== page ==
, Volume 53, Issue 1, pp 35-46
Date: 27 Nov 2010

Forest gene diversity is correlated with the composition and function of soil microbial communities

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Abstract

The growing field of community and ecosystem genetics indicates that plant genotype and genotypic variation are important for structuring communities and ecosystem processes. Little is known, however, regarding the effects of stand gene diversity on soil communities and processes under field conditions. Utilizing natural genetic variation occurring in Populus spp. hybrid zones, we tested the hypothesis that stand gene diversity structures soil microbial communities and influences soil nutrient pools. We found significant unimodal patterns relating gene diversity to soil microbial community composition, microbial exoenzyme activity of a carbon-acquiring enzyme, and availability of soil nitrogen. Multivariate analyses indicate that this pattern is due to the correlation between gene diversity, plant secondary chemistry, and the composition of the microbial community that impacts the availability of soil nitrogen. Together, these data from a natural system indicate that stand gene diversity may affect soil microbial communities and soil processes in ways similar to species diversity (i.e., unimodal patterns). Our results further demonstrate that the effects of plant genetic diversity on other organisms may be mediated by plant functional trait variation.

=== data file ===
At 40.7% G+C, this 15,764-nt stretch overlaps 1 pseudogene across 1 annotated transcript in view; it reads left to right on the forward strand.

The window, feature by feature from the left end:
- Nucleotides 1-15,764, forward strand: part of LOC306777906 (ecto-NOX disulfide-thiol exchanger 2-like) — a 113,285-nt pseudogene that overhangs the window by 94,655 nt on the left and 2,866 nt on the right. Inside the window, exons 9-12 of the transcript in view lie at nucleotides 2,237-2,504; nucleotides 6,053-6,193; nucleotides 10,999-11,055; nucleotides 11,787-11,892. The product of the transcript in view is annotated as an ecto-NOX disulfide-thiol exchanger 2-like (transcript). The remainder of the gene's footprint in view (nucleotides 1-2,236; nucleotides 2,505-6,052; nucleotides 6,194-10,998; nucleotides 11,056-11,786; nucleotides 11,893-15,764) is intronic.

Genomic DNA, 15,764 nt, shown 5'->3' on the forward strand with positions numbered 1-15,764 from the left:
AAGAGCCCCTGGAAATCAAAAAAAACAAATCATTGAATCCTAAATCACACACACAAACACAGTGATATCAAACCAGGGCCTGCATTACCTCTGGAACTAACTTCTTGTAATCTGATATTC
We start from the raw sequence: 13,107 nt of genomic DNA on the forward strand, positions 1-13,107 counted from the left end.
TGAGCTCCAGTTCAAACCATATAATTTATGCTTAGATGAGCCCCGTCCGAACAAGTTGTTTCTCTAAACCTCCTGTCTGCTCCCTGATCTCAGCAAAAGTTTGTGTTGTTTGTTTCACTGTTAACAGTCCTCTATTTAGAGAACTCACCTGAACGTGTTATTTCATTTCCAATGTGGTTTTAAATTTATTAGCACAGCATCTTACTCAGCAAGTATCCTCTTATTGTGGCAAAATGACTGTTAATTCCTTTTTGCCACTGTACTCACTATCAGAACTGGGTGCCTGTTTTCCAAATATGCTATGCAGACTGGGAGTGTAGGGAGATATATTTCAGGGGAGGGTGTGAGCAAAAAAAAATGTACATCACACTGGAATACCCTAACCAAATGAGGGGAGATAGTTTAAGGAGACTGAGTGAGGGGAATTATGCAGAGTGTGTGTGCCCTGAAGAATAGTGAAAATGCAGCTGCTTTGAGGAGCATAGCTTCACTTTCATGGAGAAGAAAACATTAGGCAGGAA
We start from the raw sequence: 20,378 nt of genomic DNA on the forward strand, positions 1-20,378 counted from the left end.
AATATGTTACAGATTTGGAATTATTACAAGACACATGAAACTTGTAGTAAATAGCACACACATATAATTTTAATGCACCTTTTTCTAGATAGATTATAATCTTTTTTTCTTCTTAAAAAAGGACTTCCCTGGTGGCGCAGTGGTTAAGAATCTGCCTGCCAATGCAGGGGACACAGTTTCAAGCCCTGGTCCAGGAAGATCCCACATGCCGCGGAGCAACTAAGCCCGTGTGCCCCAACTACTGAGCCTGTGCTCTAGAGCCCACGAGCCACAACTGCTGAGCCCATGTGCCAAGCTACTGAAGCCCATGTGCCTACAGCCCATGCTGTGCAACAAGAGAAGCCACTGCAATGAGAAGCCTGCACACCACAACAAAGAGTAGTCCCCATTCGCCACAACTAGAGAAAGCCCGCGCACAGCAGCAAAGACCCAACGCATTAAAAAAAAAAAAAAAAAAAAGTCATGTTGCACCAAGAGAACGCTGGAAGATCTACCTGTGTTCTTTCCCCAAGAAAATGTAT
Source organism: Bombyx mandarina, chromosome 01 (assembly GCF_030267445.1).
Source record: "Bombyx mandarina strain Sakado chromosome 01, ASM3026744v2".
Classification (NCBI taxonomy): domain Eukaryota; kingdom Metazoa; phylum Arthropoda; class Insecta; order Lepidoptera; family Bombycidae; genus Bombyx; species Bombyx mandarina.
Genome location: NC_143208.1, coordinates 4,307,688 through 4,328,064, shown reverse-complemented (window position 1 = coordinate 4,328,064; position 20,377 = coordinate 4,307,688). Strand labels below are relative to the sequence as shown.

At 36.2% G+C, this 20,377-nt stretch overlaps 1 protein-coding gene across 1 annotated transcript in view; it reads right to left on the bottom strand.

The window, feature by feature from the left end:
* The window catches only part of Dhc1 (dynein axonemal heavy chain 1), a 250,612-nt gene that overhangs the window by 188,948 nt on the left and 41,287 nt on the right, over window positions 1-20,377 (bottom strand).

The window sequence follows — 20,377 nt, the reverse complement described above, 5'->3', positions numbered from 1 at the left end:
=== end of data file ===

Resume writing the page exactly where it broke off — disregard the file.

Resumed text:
This manuscript was submitted for the special feature based on the symposium in Kyoto, held on 18th October 2009.